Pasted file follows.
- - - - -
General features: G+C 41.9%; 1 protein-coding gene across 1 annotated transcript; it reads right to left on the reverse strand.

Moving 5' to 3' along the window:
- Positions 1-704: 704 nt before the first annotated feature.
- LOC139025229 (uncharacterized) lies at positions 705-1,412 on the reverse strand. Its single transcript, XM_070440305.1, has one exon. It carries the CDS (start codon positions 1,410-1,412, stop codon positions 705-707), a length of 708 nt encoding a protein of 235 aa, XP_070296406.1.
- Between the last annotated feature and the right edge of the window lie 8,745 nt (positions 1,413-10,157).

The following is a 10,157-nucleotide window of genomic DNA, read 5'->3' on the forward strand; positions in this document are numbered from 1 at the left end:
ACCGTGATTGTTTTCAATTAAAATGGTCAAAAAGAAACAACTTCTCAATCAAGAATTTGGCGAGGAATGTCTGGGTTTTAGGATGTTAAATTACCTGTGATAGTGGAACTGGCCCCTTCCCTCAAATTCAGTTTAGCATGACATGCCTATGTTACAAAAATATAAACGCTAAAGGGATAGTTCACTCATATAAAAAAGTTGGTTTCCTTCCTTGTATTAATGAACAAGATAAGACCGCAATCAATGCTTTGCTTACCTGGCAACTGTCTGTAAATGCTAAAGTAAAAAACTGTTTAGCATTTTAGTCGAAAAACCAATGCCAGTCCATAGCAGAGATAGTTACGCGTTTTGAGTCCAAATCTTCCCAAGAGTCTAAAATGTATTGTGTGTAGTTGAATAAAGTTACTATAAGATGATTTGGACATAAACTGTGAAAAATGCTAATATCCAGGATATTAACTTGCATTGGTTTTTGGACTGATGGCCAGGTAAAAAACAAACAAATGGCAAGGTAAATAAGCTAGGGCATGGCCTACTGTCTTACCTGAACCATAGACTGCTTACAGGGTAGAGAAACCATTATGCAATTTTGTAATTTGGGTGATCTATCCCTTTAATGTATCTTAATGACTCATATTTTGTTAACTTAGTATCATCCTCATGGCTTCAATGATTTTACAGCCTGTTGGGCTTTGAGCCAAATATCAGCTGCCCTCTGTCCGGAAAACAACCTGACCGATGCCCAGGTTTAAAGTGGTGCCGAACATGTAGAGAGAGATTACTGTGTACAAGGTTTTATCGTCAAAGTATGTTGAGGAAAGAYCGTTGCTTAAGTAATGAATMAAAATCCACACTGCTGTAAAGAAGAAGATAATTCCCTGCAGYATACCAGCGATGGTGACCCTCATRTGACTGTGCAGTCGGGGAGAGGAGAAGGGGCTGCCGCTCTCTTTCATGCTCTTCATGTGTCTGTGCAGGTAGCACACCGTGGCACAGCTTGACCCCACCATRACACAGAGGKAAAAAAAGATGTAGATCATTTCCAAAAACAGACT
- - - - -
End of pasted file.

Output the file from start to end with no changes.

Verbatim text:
General features: G+C 41.9%; 1 protein-coding gene across 1 annotated transcript; it reads right to left on the reverse strand.

Moving 5' to 3' along the window:
- Positions 1-704: 704 nt before the first annotated feature.
- LOC139025229 (uncharacterized) lies at positions 705-1,412 on the reverse strand. Its single transcript, XM_070440305.1, has one exon. It carries the CDS (start codon positions 1,410-1,412, stop codon positions 705-707), a length of 708 nt encoding a protein of 235 aa, XP_070296406.1.
- Between the last annotated feature and the right edge of the window lie 8,745 nt (positions 1,413-10,157).

The following is a 10,157-nucleotide window of genomic DNA, read 5'->3' on the forward strand; positions in this document are numbered from 1 at the left end:
ACCGTGATTGTTTTCAATTAAAATGGTCAAAAAGAAACAACTTCTCAATCAAGAATTTGGCGAGGAATGTCTGGGTTTTAGGATGTTAAATTACCTGTGATAGTGGAACTGGCCCCTTCCCTCAAATTCAGTTTAGCATGACATGCCTATGTTACAAAAATATAAACGCTAAAGGGATAGTTCACTCATATAAAAAAGTTGGTTTCCTTCCTTGTATTAATGAACAAGATAAGACCGCAATCAATGCTTTGCTTACCTGGCAACTGTCTGTAAATGCTAAAGTAAAAAACTGTTTAGCATTTTAGTCGAAAAACCAATGCCAGTCCATAGCAGAGATAGTTACGCGTTTTGAGTCCAAATCTTCCCAAGAGTCTAAAATGTATTGTGTGTAGTTGAATAAAGTTACTATAAGATGATTTGGACATAAACTGTGAAAAATGCTAATATCCAGGATATTAACTTGCATTGGTTTTTGGACTGATGGCCAGGTAAAAAACAAACAAATGGCAAGGTAAATAAGCTAGGGCATGGCCTACTGTCTTACCTGAACCATAGACTGCTTACAGGGTAGAGAAACCATTATGCAATTTTGTAATTTGGGTGATCTATCCCTTTAATGTATCTTAATGACTCATATTTTGTTAACTTAGTATCATCCTCATGGCTTCAATGATTTTACAGCCTGTTGGGCTTTGAGCCAAATATCAGCTGCCCTCTGTCCGGAAAACAACCTGACCGATGCCCAGGTTTAAAGTGGTGCCGAACATGTAGAGAGAGATTACTGTGTACAAGGTTTTATCGTCAAAGTATGTTGAGGAAAGAYCGTTGCTTAAGTAATGAATMAAAATCCACACTGCTGTAAAGAAGAAGATAATTCCCTGCAGYATACCAGCGATGGTGACCCTCATRTGACTGTGCAGTCGGGGAGAGGAGAAGGGGCTGCCGCTCTCTTTCATGCTCTTCATGTGTCTGTGCAGGTAGCACACCGTGGCACAGCTTGACCCCACCATRACACAGAGGKAAAAAAAGATGTAGATCATTTCCAAAAACAGACT